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Byron Shire
March 2, 2021

My record-breaking partnership with M J Clarke

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Michael Clarke acknowledges our historic partnership upon reaching his triple-ton at the SCG, January 2012.
Michael Clarke acknowledges our historic partnership upon reaching his triple-ton at the SCG, January 2012.

John Campbell

Bangalore is not high on the agenda of most people travelling to India. There are plenty of unremarkable Hindu temples and vestiges of the Raj in the bustling city’s grand public buildings, but it is primarily known as one of the country’s booming hi-tech centres. I was there in October, 2004, for a cricket test match.

The image that is seared into my memory of the occasion is of G D McGrath clean-bowling Rahul Dravid for a duck. I had a perfect view of it from behind the bowler’s arm in the Terrace Stand of the M Chinnaswamy Stadium. The volatile crowd’s morbid silence was deafening – you could almost hear the off-bail hit the dusty pitch. It happened on the second day’s play (I was there for all five), following an event of humungous portent in Australia’s first innings.

Michael Clarke drives to the boundary on his way to his triple-ton at the SCG, January 2012.
Michael Clarke drives to the boundary on his way to his triple-ton at the SCG, January 2012.

Nobody could see it coming as Irfan Pathan and Zaheer Khan opened the bowling on Day One – except maybe the pariah kites gliding in the steamy thermals above the players’ heads.

Included in the top-dollar price I’d paid for my ticket was a lunch buffet of vegetable korma, biryani, paneer, dal tarka, naan and (how fabulously recherché) chocolate and cherry cake. I was still licking my fingers when the young M J ‘Pup’ Clarke, on debut, strode to the crease with the tourists at an unsteady 3/129.

He batted with supreme confidence. An old head on young shoulders, defying the probing, viperish spin of the veteran Anil Kumble (who would capture his 400th test victim that afternoon) and Harbhajan ‘the Turbanator’ Singh.

At the close, Australia had reached 5–316, with Clarke not out 75 and A C Gilchrist 35.

On the morning of Day Two (play starts at 9am in India), the golden-haired prodigy from Sydney’s west lost all of his fluency upon entering the nervous nineties. Gilchrist surged towards a ton while Clarke was all pokes and prods.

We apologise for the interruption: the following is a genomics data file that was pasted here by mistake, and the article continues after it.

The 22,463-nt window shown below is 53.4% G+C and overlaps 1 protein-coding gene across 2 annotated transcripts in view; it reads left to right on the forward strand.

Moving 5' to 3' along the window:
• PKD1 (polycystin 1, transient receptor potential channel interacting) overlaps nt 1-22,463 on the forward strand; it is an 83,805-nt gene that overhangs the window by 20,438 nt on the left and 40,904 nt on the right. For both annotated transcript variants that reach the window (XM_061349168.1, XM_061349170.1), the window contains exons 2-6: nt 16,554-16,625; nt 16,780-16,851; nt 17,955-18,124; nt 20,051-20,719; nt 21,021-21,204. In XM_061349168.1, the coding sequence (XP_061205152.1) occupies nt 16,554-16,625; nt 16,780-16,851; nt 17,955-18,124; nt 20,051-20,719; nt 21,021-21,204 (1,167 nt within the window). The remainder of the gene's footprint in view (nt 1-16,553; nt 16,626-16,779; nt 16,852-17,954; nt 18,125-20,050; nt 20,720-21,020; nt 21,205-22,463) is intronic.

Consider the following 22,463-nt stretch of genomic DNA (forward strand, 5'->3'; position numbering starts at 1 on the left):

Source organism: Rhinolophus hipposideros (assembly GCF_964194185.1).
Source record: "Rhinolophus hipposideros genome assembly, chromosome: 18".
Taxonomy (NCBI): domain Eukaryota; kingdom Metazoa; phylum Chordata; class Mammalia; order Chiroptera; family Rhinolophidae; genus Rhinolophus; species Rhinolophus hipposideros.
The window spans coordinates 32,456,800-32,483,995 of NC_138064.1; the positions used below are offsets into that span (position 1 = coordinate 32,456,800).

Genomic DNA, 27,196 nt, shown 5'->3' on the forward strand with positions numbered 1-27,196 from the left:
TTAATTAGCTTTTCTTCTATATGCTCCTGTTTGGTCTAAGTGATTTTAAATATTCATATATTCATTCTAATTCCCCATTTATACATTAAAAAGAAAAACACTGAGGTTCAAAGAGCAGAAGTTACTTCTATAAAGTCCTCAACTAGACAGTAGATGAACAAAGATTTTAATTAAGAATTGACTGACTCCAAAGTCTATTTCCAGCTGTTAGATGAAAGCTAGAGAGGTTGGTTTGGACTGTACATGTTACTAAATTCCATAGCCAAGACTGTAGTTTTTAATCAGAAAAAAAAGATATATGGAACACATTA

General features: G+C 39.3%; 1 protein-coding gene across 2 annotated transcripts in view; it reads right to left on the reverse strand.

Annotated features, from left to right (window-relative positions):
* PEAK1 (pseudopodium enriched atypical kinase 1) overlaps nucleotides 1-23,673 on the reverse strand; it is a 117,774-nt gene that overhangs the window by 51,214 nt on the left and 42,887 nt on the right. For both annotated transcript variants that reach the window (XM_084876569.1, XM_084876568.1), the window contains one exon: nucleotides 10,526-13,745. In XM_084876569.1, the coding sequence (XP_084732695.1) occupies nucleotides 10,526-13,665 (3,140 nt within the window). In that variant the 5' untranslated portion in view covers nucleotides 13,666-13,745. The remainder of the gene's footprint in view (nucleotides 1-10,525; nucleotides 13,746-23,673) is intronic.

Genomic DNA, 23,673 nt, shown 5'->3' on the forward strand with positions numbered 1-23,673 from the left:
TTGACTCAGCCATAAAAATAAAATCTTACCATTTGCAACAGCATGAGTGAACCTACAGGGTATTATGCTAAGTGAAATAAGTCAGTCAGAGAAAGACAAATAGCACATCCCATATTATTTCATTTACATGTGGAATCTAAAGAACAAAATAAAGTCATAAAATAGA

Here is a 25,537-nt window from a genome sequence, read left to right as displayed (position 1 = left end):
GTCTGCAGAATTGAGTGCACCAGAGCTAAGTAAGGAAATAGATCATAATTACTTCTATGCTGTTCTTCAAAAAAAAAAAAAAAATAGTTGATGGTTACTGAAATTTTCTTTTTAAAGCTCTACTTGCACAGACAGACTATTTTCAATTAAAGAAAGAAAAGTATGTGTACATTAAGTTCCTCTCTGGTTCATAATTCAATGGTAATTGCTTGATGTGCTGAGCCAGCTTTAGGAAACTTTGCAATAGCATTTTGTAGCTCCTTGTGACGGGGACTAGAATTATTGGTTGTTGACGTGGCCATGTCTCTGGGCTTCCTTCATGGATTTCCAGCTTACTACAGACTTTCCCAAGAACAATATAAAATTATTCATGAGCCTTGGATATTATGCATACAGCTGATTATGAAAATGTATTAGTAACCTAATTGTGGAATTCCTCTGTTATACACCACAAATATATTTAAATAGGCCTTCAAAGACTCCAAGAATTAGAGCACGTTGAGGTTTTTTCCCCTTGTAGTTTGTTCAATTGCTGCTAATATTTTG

Next to me, watching in a state of high anxiety, was a bloke called Vaasi. Originally from Sri Lanka, he now lived at Parramatta and was pleased to hear that I, like him, had registered my postal vote for Mark Latham in the previous week’s federal election.

‘John Howard is an evil man,’ he scowled.

A few rows down from us, M E ‘Junior’ Waugh, forgetting that he was once just a kid from Bankstown, churlishly refused to give a little boy his autograph, while at the front of the grandstand a couple of drop-dead gorgeous girls in vibrant silk saris waved excitedly to Irfan at fine leg, like fans at a rock concert.

Pup reached triple figures just before Vaasi and I adjourned for another standup banquet, and Zaheer finally had him caught by Parthiv Patil off a thick edge for a splendid 151.

Australia won the test by 217 runs. Back at the hotel, I rang my mum to wish her a happy birthday, then toddled off to the movies to see Tom Hanks and Catherine Zeta-Jones in The Terminal. At the cinema, before the lights dimmed, they played Herman’s Hermits’ No Milk Today. Tapping my foot to the beat as I licked my kulfi, I was in seventh heaven.

It was not until January 2012 that I saw Clarke bat again.

Once more it was against the Indians. The venue was the Sydney Cricket Ground, with its ornate Edwardian architecture and rich history of epic rugby league and cricket encounters. I love the place. It’s a part of who I am.

India were shot out for a meagre 191 in their first dig. The three great batsmen – Sachin Tendulkar, Dravid and V V S Laxman – were mere shadows of the giants who had dominated bowling attacks all around the cricketing world.

For Australia, R S ‘Punter’ Ponting, having relinquished the captaincy to Clarke, was also in decline. He couldn’t buy a run, whereas Pup, though now in his pomp, had still not been able to win the hearts of the Baggy Green’s faithful. He was never destined to be loved or looked up to in the way that S R ‘Tugger’ Waugh or M A ‘Tubby’ Taylor were, or even the tetchy Ponting – and you sensed that he knew it. Among all of them, you also sensed that Pup needed to be loved the most.

Not since Bangalore had I booked into to a test match for the duration (five days is, admittedly, a long time to sit and watch a game – it’s strictly for tragics and trainspotters), but the likelihood of it’s going the distance was remote with Australia already 3/116 when stumps were drawn. Punter and Pup were unbeaten, 44 and 47 respectively.

Twenty-four hours later, for all their toiling in the field, the Indians had claimed only one wicket – Ponting’s, for 134, after he had nearly run himself out going from 99 to 100. Clarke was 251 and slaughtering them.

The Australian skipper batted and batted, amassing 329 before closing the innings at 4/659. Clarke might easily have carried on to break any number of records – he was only five shy of Taylor and D G Bradman’s 334 – but his disinclination to continue only underlined the enigma of a brilliant player whom we never really got close to.

The demi-god Tendulkar managed a stubborn 80 when India batted again, but the inevitable innings victory was achieved when N M Lyon trapped Ishant Sharma LBW.

Hungry after finding nothing decent to eat at the ground – Bangalore was a distant, mouth-watering memory – I legged it along Cleveland Street for a Leb at Abdul’s.

Washing my hummus and tabouli down with a long-neck VB, I marvelled at how fate had thrown M J Clarke and me together. If only Pup knew.

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